Book Review: The Tale Untwisted: General George B. McClellan, the Maryland Campaign, and the Discovery of Lee’s Lost Orders


by Gene M. Thorp & Alexander B. Rossino

El Dorado Hills, Ca.: Savas Beatie, 2023. Pp. xii, 171+. Illus. maps, tables, appends, notes, biblio., index. $18.95 paper. ISBN: 1611216222

The Consequences of "Lee's Lost Order"

This book grew out of an article originally published by Savas Beatie in 2019, and subsequently published in North & South magazine. This short, but outstanding book examines the consequences of the discovery by Union soldiers of a copy of Robert E. Lee’s Special Orders Number 191, wrapped around some cigars, on September 13, 1862.

The authors do an excellent job presenting new original research on the "Lost Orders," offering disagreements with earlier historians, while clarifying some obscure questions – such as the correct time of George McClellan message to Lincoln about the discovery, and, most importantly, address the speed at which he acted on the captured orders.

Thorpe and Rossino argue that McClellan pursued the Army of Northern Virginia energetically, and that he possessed “a firm grasp of Lee’s movements within hours of their occurrence”, which is contrary to the long-held consensus that despite access to the "Lost Order", the general moved quite slowly, and many historians have claimed he should have been able to do more damage to the Confederates and been able to prevent the captured of the Union troops at Harpers’ Ferry. The authors suggest that this traditional narrative was shaped by several factors.

  • · Henry Halleck’s testimony before the Joint Committee on the Conduct of the War on the surrender of Harpers’ Ferry
  • · War correspondent William Swinton’s hostile account of McClellan’s generalship, during his 1864 presidential campaign, and
  • · Scientist and historian John W. Draper’s claim that McClellan had moved his troops in the wrong direction, despite having the "Lost Orders."

In addition, based on research in veteran's memoirs, regimental histories, and other primary sources, the authors assert that the Army of the Potomac was not in excellent condition prior during the campaign, which hampered its actions at Antietam and during Lee’s retreat, and conclude that McClellan’s leadership saved it from destruction at a moment when the Union's fortunes were most critical, and the general should be commended and not condemned.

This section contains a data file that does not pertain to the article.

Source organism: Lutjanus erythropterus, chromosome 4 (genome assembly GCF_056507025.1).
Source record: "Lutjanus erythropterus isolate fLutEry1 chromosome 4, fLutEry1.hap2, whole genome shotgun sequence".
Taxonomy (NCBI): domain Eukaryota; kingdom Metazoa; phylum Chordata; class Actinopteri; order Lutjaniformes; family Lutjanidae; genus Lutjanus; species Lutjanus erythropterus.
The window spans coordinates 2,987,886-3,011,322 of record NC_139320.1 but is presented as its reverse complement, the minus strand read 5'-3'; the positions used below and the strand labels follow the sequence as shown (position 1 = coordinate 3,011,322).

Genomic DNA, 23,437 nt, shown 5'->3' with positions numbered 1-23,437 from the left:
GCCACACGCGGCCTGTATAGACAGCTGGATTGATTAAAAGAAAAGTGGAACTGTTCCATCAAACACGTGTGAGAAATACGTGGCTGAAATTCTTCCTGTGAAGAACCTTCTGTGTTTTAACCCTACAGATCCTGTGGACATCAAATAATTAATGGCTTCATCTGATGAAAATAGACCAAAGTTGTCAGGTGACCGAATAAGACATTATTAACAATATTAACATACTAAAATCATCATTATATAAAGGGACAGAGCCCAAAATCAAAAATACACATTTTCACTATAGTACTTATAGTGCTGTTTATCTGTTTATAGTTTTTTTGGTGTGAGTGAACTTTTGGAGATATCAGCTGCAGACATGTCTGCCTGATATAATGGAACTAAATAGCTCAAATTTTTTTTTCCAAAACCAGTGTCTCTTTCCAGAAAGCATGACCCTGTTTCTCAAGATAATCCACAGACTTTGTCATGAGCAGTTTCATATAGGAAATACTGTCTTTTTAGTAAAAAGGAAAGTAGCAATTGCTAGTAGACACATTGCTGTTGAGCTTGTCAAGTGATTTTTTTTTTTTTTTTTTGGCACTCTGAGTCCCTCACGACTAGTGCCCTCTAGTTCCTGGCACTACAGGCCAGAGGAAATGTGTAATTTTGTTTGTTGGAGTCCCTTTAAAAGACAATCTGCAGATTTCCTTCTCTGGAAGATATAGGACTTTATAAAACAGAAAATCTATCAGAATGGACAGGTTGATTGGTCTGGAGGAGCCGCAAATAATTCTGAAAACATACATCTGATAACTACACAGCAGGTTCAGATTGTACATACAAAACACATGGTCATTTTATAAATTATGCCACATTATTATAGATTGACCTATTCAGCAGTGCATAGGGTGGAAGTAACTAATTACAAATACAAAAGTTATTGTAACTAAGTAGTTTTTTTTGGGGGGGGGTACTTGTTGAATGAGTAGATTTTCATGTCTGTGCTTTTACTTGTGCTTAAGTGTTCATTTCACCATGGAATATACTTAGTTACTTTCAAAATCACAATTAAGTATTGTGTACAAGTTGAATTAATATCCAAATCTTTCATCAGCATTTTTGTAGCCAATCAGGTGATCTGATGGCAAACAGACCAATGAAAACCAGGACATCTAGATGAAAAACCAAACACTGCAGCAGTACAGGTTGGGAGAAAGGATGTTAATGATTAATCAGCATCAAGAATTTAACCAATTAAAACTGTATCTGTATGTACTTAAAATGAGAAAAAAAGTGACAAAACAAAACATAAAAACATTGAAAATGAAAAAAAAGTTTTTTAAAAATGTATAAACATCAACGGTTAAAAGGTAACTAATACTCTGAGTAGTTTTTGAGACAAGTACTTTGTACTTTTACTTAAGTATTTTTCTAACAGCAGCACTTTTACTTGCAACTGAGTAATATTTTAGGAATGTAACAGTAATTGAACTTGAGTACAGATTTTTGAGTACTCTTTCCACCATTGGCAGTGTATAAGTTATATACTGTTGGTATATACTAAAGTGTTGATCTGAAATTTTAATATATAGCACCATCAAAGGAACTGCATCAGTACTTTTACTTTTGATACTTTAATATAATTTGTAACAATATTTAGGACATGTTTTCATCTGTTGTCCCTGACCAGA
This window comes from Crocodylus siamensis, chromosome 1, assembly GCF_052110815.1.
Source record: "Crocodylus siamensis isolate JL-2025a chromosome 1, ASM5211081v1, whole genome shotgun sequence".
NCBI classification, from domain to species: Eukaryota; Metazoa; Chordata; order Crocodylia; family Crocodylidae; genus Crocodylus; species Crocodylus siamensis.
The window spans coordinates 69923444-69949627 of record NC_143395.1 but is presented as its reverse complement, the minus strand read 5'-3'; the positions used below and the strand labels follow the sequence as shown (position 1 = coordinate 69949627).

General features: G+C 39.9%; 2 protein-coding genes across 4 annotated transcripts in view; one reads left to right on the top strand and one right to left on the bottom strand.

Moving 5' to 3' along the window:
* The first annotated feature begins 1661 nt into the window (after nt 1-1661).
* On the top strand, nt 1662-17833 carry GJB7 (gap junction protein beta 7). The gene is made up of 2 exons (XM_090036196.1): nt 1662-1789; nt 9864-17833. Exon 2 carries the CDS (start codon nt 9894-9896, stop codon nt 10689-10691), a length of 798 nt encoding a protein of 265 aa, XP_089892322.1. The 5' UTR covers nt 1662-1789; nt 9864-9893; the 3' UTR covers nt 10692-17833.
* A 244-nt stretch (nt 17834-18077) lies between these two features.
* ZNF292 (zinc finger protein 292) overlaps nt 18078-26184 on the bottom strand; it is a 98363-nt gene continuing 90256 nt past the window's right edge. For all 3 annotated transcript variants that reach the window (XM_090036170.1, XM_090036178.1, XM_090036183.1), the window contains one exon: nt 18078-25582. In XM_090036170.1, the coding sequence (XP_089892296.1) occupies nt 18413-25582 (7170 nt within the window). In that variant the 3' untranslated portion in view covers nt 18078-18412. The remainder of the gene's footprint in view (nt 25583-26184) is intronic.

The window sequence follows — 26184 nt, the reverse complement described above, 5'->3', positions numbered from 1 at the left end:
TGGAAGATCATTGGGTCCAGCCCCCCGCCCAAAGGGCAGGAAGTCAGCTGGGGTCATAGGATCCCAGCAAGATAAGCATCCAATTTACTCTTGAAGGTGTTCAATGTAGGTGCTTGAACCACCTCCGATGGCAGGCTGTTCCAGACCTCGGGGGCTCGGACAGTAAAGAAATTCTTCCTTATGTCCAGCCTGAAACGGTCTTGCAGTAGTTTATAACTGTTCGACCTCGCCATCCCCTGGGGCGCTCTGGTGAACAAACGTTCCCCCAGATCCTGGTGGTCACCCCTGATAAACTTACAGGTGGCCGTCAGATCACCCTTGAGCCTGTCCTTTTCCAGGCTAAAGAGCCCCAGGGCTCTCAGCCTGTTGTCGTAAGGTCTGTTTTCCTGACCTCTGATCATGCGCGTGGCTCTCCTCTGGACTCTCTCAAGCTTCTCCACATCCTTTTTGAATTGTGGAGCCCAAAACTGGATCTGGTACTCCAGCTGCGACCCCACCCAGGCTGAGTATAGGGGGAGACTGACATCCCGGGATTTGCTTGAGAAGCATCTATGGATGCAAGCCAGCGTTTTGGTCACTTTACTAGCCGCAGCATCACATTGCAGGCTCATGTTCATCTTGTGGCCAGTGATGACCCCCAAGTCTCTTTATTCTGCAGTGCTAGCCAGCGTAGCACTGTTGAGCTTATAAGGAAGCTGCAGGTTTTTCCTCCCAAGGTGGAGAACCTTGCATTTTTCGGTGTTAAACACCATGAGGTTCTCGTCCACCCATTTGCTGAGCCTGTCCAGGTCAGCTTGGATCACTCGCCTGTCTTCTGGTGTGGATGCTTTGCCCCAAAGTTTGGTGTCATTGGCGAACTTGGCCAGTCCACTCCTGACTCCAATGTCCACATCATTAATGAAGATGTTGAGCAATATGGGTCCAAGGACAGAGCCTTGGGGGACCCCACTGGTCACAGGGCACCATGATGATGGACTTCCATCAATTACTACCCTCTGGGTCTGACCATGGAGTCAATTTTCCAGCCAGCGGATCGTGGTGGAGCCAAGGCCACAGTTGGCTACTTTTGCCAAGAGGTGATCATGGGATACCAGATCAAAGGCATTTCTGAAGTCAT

This conclusion is the perfect capstone to the authors' look at McClellan’s efforts during the campaign, which enabled Lincoln to issue the preliminary Emancipation Proclamation.

Thorpe and Rossino tell the story in a clear, engaging style, with numerous primary references, supported by many splendid maps. Their analysis lends depth and texture to our understanding of the role of the " Lost Orders" in the campaign.

The Tale Untwisted, which is likely to prove contentious, is highly recommended, a "must have" for anyone interested in the Eastern Theatre, Antietam, or George McClellan.


Our Reviewer: David Marshall has been a high school American history teacher in the Miami-Dade School district for more than three decades. A life-long Civil War enthusiast, David is president of the Miami Civil War Round Table Book Club. In addition to numerous reviews in Civil War News and other publications, he has given presentations to Civil War Round Tables on Joshua Chamberlain, Ulysses S. Grant, Abraham Lincoln, the Battle of Gettysburg, and the common soldier. His most recent previous reviews here include Their Maryland, The Lion of Round Top, Rites of Retaliation, Animal Histories of the Civil War Era, Benjamin Franklin Butler, Dreams of Victory: General P. G. T. Beauregard, Bonds of War, Early Struggles for Vicksburg, True Blue, Civil War Witnesses and Their Books, Love and Duty, When Hell Came To Sharpsburg, Lost Causes, Six Miles From Charleston, Five Minutes to Hell, "If We Are Striking for Pennsylvania", James Montgomery: Abolitionist Warrior, Cedar Mountain to Antietam, Lieutenant General James Longstreet, Count the Dead, All Roads Led To Gettysburg, Unhappy Catastrophes, The Heart of Hell, The Whartons' War, Gettysburg’s Southern Front , and Civil War Monuments and Memorials.



Note: The Tale Untwisted is also available in e-editions.


StrategyPage reviews are published in cooperation with The New York Military Affairs Symposium

Reviewer: David Marshall   

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